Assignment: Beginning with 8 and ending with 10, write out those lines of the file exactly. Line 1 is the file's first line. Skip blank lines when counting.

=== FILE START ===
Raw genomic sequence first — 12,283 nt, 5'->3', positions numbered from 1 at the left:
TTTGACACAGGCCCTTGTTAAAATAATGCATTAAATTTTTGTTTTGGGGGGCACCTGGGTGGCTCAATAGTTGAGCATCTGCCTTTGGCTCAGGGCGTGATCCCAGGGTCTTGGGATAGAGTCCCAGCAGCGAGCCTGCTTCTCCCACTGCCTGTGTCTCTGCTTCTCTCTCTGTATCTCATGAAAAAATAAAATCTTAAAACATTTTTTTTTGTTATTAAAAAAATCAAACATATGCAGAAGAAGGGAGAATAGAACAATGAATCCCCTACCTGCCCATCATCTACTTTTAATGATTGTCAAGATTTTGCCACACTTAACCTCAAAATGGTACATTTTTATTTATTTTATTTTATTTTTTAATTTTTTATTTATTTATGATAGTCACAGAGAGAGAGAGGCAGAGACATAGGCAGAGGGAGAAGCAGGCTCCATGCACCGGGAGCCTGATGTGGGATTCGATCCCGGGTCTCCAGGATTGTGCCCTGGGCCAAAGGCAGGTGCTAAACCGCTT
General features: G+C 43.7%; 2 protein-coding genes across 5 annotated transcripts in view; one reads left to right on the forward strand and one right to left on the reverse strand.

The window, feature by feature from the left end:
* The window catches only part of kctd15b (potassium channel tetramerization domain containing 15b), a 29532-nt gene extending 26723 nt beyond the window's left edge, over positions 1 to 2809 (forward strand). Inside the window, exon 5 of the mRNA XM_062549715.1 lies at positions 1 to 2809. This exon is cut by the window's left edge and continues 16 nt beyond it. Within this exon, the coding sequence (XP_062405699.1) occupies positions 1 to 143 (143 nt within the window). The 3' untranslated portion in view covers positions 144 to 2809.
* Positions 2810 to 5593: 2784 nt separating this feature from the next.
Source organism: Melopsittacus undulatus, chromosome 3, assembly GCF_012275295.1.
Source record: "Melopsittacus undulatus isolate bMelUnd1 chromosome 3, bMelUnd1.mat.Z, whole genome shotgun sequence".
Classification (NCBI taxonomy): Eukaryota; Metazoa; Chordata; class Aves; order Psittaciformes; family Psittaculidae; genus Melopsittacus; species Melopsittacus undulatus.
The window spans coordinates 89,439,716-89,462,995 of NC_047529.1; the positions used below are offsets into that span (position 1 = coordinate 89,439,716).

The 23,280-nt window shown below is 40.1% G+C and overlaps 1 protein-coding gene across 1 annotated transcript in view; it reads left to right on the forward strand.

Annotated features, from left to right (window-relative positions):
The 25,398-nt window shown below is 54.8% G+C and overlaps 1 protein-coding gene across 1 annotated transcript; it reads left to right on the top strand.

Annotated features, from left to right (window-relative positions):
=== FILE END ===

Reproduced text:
Source record: "Melopsittacus undulatus isolate bMelUnd1 chromosome 3, bMelUnd1.mat.Z, whole genome shotgun sequence".
Classification (NCBI taxonomy): Eukaryota; Metazoa; Chordata; class Aves; order Psittaciformes; family Psittaculidae; genus Melopsittacus; species Melopsittacus undulatus.
The window spans coordinates 89,439,716-89,462,995 of NC_047529.1; the positions used below are offsets into that span (position 1 = coordinate 89,439,716).